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Supreme Court Further Defines Restricted Speech in Public Schools

- by Brian S. Batterton
Legal & Liability Risk Management Institute | School Resources & Training Institute

On July 25, 2007, the United States Supreme Court decided Morse, et al., v. Frederick and further defined to what extent school administrators may restrict speech in public schools and at public school sanctioned events.i  This case began when the Juneau-Douglas High School in Salt Lake City, Utah decided to  allow its students to participate in the Olympic Torch Relay as it passed in front of the school.  The principal was sanctioned this activity as an approved social event or class trip.  Students were allowed to observe the relay from either side of the street in front of the school and teachers and school administrators monitored the student’s actions. 

Frederick, a senior at Juneau-Douglas High School, arrived late to the event and joined his friends.  Together, as the torch passed by, Frederick and his friends unfurled a 14 foot banner that read “BONG HITS 4 JESUS.”  The banner was clearly readable by other students.

The principal, Ms. Morse, crossed the street and instructed Frederick and his friends to take the banner down.  Frederick refused and the principal confiscated the banner.  She then sent him to the office and subsequently suspended him for 10 days. 

The principal’s reasoning in ordering the banner taken down was because she believed it promoted illegal drug use in violation of school board policy.  Specifically, the policy states that the board “prohibits any assembly or public expression that ...advocates the use of substances that are illegal to minors...”  Additionally, another school board policy makes all school board policies applicable off campus, at school sanctioned or approved events.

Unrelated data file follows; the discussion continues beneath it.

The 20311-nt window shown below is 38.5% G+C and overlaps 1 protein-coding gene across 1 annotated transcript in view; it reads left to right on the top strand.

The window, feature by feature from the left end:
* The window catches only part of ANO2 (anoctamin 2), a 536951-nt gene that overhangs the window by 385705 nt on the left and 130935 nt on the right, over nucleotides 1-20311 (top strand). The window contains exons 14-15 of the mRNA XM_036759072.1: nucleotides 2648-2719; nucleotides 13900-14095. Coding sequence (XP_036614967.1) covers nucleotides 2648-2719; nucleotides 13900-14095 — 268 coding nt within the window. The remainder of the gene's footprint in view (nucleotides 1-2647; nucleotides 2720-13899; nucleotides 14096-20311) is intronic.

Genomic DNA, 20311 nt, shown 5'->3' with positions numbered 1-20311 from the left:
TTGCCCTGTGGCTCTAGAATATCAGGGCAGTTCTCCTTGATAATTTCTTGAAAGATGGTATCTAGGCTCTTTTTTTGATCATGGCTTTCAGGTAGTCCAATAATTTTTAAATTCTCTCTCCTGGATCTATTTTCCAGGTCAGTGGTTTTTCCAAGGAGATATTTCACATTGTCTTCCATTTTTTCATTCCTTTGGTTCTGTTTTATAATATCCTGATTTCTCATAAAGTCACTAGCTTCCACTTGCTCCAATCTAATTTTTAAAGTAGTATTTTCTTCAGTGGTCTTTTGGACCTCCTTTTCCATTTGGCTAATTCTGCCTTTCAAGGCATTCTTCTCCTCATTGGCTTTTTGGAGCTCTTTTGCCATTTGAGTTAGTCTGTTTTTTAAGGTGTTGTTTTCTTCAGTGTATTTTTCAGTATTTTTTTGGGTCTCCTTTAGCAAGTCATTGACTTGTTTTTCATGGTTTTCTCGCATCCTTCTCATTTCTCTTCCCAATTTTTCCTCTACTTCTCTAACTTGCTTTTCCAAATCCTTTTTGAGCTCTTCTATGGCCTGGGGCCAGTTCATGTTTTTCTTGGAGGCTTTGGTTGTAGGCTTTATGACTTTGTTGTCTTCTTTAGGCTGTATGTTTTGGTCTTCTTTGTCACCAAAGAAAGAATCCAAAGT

Frederick appealed his suspension and the school superintendent found in favor of the principal.  He reasoned that the “common-sense” meaning of “bong hits” refers to smoking marijuana.  As such, the student’s speech was potentially disruptive to the event and in contradiction with the school educational mission to educate students about the dangers of illegal drug use.

Frederick then sued Morse and the school board under 42 U.S.C. § 1983 for violating his First Amendment right to free speech.  The district court ruled for Morse and the school board and granted them summary judgment holding that the principal and board did not violate Frederick’s rights.  However, the Ninth Circuit Court of Appeals reversed the district court.  The Ninth Circuit reasoned that, although the banner did express a sentiment about illegal drug use, the school board failed to demonstrate that the banner posed a “risk of substantial disruption” to the school.  Further, the court reasoned that the principal should have known she was violating Frederick’s rights and was, therefore, not entitled to qualified immunity.  The principal and the school board appealed to the United States Supreme Court to determine if Frederick’s First Amendment rights were violated.

To determine whether this principal and school board violated Frederick’s rights, court first had to determine whether this was a “school speech” case.  The court came to the conclusion that the Torch Relay was a “school event.”  It was sanctioned by the principal as an approved school event and a board policy applied school rules to school sanctioned events.  Therefore, this case will be viewed as a school speech case.

Next, the court came to the conclusion that, although Frederick dismissed the language on the banner as “nonsense meant to attract television cameras,” the phrase BONG HITS 4 JESUS appeared to advocate or celebrate illegal drug use.